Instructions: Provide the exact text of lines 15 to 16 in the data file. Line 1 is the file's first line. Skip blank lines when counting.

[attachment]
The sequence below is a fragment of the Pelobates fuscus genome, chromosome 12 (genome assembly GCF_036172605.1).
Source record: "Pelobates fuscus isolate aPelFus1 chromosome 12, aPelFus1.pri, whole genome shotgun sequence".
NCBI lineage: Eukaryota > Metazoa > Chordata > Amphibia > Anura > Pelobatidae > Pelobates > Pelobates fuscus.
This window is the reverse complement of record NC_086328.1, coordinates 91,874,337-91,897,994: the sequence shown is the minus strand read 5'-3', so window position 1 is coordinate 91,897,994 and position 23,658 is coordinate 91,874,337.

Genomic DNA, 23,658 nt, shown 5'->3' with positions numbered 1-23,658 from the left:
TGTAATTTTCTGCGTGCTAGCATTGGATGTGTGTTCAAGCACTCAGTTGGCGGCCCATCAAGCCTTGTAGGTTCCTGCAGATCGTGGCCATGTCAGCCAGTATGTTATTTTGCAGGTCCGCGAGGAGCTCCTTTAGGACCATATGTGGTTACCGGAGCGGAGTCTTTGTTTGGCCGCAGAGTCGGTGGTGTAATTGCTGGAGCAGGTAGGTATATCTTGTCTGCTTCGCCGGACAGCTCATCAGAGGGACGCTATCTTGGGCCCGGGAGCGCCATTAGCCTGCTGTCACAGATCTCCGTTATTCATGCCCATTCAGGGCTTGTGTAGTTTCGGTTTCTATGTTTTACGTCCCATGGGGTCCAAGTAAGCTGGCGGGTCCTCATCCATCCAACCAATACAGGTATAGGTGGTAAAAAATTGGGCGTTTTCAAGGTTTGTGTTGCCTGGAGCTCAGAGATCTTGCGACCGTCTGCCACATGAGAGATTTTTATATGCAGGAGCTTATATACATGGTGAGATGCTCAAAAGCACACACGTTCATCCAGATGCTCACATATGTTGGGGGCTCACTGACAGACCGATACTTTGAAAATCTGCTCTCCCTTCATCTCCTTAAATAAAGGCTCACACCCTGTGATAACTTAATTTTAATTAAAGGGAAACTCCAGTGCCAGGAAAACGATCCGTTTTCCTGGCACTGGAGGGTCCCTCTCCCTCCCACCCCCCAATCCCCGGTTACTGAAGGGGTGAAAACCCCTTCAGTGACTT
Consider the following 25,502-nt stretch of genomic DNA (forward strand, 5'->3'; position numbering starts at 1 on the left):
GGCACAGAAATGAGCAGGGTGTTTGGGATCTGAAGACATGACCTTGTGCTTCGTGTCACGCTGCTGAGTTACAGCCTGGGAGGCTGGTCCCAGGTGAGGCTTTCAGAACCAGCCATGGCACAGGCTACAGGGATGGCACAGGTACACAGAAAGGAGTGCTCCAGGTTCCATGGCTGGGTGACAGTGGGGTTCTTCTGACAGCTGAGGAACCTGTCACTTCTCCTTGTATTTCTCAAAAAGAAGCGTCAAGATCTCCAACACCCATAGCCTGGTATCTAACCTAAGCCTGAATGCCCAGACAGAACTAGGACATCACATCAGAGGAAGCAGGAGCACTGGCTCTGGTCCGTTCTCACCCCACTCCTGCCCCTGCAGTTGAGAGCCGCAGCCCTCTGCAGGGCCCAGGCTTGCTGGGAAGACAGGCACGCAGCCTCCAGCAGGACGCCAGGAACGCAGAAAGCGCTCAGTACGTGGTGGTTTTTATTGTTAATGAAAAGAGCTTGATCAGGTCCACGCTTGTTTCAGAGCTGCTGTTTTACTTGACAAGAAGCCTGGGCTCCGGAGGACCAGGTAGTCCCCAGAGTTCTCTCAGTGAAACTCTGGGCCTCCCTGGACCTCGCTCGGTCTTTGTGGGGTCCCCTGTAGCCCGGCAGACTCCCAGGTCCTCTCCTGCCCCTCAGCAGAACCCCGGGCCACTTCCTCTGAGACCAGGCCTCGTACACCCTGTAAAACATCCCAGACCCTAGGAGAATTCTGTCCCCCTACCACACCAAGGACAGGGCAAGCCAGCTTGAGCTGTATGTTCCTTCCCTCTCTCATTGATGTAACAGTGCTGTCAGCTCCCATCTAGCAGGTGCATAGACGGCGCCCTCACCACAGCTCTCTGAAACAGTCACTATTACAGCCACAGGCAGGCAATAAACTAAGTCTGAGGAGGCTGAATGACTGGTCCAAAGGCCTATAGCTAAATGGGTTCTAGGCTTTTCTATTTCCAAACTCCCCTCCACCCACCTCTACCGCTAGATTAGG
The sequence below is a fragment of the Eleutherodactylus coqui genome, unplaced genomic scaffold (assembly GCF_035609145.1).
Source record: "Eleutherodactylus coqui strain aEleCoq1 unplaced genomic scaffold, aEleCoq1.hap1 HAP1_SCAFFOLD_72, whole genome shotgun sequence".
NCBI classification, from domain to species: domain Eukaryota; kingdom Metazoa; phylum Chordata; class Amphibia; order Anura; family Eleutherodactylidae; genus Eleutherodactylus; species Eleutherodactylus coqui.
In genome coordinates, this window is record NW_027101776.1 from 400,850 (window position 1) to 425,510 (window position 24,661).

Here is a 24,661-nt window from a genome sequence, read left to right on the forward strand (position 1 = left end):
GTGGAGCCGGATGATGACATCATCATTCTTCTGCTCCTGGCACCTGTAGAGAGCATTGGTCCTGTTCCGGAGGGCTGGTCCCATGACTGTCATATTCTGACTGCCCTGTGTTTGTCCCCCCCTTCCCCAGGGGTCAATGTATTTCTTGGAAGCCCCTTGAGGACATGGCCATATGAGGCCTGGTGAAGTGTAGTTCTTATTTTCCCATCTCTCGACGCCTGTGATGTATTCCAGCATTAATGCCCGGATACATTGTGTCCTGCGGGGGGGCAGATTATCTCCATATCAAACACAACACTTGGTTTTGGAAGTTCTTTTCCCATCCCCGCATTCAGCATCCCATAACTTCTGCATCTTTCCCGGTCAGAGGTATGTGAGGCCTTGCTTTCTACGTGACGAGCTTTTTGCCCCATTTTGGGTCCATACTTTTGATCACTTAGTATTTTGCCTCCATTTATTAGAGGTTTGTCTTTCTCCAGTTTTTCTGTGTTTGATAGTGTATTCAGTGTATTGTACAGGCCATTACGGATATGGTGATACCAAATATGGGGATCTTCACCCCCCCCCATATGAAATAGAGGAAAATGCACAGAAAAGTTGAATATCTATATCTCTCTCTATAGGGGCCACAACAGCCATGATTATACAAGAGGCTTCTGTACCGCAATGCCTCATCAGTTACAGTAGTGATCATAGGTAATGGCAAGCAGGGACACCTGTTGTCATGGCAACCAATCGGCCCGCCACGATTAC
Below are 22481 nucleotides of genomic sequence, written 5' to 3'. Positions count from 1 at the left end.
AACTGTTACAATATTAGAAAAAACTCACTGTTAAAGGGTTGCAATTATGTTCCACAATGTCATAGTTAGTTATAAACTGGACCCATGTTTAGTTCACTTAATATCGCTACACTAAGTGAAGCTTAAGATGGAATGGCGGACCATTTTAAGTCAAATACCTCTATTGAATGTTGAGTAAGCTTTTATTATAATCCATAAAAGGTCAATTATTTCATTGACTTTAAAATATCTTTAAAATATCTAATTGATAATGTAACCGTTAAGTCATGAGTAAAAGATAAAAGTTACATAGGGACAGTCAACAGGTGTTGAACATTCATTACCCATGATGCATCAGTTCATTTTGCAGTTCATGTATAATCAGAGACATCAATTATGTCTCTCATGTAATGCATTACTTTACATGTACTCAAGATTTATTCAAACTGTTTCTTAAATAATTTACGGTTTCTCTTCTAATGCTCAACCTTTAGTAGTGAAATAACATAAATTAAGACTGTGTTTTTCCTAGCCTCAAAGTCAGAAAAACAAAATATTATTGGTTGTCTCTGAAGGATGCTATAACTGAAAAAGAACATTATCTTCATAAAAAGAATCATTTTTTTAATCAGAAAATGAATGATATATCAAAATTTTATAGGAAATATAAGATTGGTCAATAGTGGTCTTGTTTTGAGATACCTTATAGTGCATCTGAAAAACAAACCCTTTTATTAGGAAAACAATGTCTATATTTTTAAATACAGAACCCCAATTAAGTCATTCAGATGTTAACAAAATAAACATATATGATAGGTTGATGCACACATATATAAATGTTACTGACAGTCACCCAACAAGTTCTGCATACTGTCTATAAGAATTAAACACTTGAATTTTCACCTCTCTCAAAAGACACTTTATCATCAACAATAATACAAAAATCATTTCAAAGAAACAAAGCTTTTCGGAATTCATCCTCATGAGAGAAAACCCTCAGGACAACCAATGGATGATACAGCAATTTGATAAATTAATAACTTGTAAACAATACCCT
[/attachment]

Below are 22481 nucleotides of genomic sequence, written 5' to 3'. Positions count from 1 at the left end.
AACTGTTACAATATTAGAAAAAACTCACTGTTAAAGGGTTGCAATTATGTTCCACAATGTCATAGTTAGTTATAAACTGGACCCATGTTTAGTTCACTTAATATCGCTACACTAAGTGAAGCTTAAGATGGAATGGCGGACCATTTTAAGTCAAATACCTCTATTGAATGTTGAGTAAGCTTTTATTATAATCCATAAAAGGTCAATTATTTCATTGACTTTAAAATATCTTTAAAATATCTAATTGATAATGTAACCGTTAAGTCATGAGTAAAAGATAAAAGTTACATAGGGACAGTCAACAGGTGTTGAACATTCATTACCCATGATGCATCAGTTCATTTTGCAGTTCATGTATAATCAGAGACATCAATTATGTCTCTCATGTAATGCATTACTTTACATGTACTCAAGATTTATTCAAACTGTTTCTTAAATAATTTACGGTTTCTCTTCTAATGCTCAACCTTTAGTAGTGAAATAACATAAATTAAGACTGTGTTTTTCCTAGCCTCAAAGTCAGAAAAACAAAATATTATTGGTTGTCTCTGAAGGATGCTATAACTGAAAAAGAACATTATCTTCATAAAAAGAATCATTTTTTTAATCAGAAAATGAATGATATATCAAAATTTTATAGGAAATATAAGATTGGTCAATAGTGGTCTTGTTTTGAGATACCTTATAGTGCATCTGAAAAACAAACCCTTTTATTAGGAAAACAATGTCTATATTTTTAAATACAGAACCCCAATTAAGTCATTCAGATGTTAACAAAATAAACATATATGATAGGTTGATGCACACATATATAAATGTTACTGACAGTCACCCAACAAGTTCTGCATACTGTCTATAAGAATTAAACACTTGAATTTTCACCTCTCTCAAAAGACACTTTATCATCAACAATAATACAAAAATCATTTCAAAGAAACAAAGCTTTTCGGAATTCATCCTCATGAGAGAAAACCCTCAGGACAACCAATGGATGATACAGCAATTTGATAAATTAATAACTTGTAAACAATACCCT